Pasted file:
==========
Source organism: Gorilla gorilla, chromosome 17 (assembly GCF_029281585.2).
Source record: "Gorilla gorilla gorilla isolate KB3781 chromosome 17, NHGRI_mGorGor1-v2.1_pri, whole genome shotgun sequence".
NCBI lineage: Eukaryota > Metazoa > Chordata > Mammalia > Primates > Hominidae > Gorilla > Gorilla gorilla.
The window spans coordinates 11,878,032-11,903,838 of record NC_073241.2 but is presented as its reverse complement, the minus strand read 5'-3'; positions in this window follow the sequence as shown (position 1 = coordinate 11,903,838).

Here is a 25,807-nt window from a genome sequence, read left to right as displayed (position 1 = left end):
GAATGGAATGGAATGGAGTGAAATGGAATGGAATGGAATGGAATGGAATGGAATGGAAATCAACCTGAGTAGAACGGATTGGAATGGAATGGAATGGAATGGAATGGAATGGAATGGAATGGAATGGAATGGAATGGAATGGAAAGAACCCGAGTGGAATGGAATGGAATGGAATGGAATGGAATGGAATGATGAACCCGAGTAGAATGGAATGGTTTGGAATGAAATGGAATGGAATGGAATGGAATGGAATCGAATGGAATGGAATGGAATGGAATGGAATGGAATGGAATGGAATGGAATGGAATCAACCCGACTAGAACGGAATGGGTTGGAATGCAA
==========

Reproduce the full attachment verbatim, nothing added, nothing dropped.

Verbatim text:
Source organism: Gorilla gorilla, chromosome 17 (assembly GCF_029281585.2).
Source record: "Gorilla gorilla gorilla isolate KB3781 chromosome 17, NHGRI_mGorGor1-v2.1_pri, whole genome shotgun sequence".
NCBI lineage: Eukaryota > Metazoa > Chordata > Mammalia > Primates > Hominidae > Gorilla > Gorilla gorilla.
The window spans coordinates 11,878,032-11,903,838 of record NC_073241.2 but is presented as its reverse complement, the minus strand read 5'-3'; positions in this window follow the sequence as shown (position 1 = coordinate 11,903,838).

Here is a 25,807-nt window from a genome sequence, read left to right as displayed (position 1 = left end):
GAATGGAATGGAATGGAGTGAAATGGAATGGAATGGAATGGAATGGAATGGAATGGAAATCAACCTGAGTAGAACGGATTGGAATGGAATGGAATGGAATGGAATGGAATGGAATGGAATGGAATGGAATGGAATGGAATGGAAAGAACCCGAGTGGAATGGAATGGAATGGAATGGAATGGAATGGAATGATGAACCCGAGTAGAATGGAATGGTTTGGAATGAAATGGAATGGAATGGAATGGAATGGAATCGAATGGAATGGAATGGAATGGAATGGAATGGAATGGAATGGAATGGAATGGAATCAACCCGACTAGAACGGAATGGGTTGGAATGCAA